Former sheriff slams Walz for ‘apathetic’ response to record homicides

Former Hennepin County Sheriff Rich Stanek said victims of crime won't find Gov. Tim Walz's response "comforting."

Left: Gov. Tim Walz; Right: Former Sheriff Rich Stanek

In 1995, Minneapolis saw a record-setting 97 homicides. Operating by the strict definition of a homicide as an event where one person intentionally kills another, there were 97 homicides in the city last year.

The final homicide of 2021 occurred just hours before the new year as a 15-year-old boy was gunned down in north Minneapolis. No arrests have been made. The shooters are believed to have fired from a vehicle.

Some homicides, like the killing of Winston Smith in June, were justified and non-criminal. Technicalities aside, most share a concern about the high number of murders in 2021.

“Nobody wanted this day to come, but we knew all year long that Minneapolis was going to reach its all-time record,” former Hennepin County Sheriff Rich Stanek said in a press release from the Foundation for Minnesota’s Future, where he sits on the board. “How many innocent souls have to be lost before elected leaders will start listening and take preemptive action? The lives lost were sons, daughters, fathers, mothers. Some infants. This isn’t a partisan issue, this is a public safety issue that affects the community.”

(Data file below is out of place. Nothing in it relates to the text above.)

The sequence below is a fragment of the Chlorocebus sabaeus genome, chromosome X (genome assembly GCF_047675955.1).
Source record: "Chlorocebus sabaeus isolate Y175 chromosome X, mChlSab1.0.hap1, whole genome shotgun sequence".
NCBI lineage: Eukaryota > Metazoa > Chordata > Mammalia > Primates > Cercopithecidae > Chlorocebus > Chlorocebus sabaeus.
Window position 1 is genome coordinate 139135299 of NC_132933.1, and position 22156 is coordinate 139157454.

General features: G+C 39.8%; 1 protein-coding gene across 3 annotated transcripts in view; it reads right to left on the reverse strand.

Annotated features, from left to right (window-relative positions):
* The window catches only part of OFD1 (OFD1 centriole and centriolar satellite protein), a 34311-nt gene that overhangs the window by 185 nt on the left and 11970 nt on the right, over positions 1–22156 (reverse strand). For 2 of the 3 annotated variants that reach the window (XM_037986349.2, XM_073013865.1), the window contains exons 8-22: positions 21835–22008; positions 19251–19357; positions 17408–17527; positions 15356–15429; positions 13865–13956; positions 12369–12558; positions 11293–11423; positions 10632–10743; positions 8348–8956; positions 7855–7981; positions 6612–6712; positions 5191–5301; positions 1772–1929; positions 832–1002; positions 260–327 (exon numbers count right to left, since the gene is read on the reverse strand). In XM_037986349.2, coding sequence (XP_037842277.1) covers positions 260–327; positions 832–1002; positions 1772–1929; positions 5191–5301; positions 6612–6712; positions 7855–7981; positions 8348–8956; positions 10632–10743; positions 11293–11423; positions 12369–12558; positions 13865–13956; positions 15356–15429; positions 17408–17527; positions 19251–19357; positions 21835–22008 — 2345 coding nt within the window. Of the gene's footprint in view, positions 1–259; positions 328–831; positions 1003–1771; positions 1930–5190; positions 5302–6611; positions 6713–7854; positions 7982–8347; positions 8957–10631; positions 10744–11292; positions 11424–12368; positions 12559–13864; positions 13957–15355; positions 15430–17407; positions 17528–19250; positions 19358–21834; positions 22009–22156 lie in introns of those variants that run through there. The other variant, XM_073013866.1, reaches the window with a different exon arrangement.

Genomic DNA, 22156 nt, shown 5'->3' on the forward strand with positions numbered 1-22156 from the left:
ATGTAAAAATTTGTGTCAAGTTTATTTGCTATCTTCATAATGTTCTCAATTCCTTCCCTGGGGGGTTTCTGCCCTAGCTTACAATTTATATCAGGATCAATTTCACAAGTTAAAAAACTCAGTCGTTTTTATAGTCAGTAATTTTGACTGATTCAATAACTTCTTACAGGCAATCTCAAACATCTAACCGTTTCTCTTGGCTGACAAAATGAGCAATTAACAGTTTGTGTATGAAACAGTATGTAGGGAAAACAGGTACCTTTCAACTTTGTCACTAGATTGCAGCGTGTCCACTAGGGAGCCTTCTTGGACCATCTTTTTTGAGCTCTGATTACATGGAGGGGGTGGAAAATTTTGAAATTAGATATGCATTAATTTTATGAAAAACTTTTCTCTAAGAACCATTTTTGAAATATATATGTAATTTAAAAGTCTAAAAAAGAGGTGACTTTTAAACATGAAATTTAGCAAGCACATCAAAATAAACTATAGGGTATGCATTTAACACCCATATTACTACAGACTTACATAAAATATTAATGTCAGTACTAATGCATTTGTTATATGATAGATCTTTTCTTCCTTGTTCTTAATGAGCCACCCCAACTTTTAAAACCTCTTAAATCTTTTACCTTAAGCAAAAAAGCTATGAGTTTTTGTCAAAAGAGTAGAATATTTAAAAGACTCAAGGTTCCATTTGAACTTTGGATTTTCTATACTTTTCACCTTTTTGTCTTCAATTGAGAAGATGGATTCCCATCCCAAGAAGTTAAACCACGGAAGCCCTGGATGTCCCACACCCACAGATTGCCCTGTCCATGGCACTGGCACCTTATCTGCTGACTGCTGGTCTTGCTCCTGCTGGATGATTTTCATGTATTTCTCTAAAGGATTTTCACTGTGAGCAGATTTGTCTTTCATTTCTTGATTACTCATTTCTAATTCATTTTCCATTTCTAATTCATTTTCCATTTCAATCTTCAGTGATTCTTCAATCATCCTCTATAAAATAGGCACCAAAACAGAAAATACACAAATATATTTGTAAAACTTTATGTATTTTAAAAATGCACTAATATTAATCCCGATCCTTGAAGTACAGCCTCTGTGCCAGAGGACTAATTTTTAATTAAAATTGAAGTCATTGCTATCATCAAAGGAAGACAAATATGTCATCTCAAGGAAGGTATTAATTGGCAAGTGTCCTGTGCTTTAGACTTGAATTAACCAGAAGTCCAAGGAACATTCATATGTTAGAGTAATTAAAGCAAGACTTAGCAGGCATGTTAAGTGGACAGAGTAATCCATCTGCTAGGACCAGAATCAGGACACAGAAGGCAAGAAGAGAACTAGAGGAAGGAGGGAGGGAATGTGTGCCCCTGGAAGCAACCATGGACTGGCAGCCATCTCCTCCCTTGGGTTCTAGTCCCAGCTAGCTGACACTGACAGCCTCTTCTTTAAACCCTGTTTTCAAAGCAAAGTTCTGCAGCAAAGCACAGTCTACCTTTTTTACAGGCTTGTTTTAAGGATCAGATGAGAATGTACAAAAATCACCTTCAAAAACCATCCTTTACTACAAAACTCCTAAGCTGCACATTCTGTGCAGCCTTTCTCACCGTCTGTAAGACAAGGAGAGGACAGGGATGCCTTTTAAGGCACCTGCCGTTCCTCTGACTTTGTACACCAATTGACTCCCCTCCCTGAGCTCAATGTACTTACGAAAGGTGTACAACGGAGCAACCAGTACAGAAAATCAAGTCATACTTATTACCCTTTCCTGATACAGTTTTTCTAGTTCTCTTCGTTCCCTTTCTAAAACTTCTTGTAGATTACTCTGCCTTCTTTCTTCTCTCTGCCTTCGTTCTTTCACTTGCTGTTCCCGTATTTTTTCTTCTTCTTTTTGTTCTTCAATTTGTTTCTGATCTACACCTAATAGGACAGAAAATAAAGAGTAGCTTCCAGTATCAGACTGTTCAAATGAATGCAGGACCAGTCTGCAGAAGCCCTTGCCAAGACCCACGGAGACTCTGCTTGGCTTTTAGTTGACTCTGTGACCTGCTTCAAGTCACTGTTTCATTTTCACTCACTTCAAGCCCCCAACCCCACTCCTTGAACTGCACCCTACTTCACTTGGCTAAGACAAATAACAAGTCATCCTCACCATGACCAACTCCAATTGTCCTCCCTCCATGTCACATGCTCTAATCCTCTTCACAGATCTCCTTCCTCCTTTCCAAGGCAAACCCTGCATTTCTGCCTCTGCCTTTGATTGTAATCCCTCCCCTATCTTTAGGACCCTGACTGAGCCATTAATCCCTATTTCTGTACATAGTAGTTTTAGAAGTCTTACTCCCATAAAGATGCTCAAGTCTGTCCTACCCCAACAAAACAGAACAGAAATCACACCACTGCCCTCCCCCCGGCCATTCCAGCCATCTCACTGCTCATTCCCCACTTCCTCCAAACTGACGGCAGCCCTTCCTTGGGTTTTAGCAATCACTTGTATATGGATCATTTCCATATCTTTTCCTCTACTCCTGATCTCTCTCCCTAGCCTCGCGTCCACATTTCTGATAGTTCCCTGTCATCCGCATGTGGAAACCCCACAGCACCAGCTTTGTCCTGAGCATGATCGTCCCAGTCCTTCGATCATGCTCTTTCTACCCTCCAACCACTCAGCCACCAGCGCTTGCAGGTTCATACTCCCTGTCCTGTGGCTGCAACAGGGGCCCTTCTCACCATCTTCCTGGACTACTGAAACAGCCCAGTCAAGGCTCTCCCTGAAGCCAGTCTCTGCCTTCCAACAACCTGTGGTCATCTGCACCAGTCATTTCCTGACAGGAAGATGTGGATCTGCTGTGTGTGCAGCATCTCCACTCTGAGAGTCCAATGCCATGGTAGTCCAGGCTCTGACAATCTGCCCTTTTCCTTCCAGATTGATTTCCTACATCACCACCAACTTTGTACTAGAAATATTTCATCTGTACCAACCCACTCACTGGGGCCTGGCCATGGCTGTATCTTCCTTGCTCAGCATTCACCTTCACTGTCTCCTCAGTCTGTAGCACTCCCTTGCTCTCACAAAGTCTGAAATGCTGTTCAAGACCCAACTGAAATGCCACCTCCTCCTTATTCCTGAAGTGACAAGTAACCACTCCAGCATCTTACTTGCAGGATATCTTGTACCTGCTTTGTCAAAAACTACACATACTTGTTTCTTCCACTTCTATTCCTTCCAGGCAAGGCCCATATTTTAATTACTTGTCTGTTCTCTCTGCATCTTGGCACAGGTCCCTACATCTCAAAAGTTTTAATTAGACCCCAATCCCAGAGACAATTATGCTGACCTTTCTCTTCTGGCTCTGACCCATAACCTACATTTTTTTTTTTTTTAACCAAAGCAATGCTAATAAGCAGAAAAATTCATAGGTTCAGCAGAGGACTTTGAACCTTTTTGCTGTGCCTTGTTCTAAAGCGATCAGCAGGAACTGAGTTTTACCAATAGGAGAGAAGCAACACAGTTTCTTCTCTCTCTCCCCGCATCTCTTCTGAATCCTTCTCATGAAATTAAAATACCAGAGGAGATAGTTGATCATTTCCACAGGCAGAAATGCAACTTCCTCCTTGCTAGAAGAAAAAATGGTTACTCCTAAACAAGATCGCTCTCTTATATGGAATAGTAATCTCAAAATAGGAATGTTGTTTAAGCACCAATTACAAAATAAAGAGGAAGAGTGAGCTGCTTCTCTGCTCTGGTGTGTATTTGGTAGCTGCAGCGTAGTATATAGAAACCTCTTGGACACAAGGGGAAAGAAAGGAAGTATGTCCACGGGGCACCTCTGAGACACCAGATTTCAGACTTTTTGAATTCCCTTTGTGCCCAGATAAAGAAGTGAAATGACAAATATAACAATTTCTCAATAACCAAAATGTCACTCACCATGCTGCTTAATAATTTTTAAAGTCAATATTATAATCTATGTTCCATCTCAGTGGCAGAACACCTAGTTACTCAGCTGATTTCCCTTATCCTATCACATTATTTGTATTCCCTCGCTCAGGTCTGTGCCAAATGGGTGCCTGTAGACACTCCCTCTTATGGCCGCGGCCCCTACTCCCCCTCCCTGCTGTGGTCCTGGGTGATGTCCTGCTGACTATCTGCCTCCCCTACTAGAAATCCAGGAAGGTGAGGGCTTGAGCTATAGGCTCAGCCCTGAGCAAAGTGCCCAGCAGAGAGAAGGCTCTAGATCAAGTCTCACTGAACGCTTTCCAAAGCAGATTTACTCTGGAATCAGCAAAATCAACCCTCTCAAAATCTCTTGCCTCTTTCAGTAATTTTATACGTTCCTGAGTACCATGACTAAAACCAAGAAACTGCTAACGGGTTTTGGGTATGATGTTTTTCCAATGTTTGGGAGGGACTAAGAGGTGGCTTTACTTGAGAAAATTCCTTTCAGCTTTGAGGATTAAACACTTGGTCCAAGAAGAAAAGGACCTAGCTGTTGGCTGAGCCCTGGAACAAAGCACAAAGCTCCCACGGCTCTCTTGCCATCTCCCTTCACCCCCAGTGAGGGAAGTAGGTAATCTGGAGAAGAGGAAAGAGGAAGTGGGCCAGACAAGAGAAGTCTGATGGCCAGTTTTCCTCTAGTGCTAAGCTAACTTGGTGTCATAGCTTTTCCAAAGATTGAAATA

Stanek criticized Gov. Tim Walz for his “apathetic” tone on crime in the Twin Cities. St. Paul broke its all-time homicide record in 2021.

“Leadership comes from the top. In a recent interview, the governor had an apathetic answer on how to deal with crime spikes stating, ‘local policing is a local issue,’ not exactly an answer victims of crimes will find comforting. The time is now. We need more from our leaders at the state and local level,” he said.

Meanwhile, some counts suggest the Minneapolis body count could be even higher than 97. Crime Watch Minneapolis, for example, notes that there are multiple suspicious death investigations that could be ruled homicides.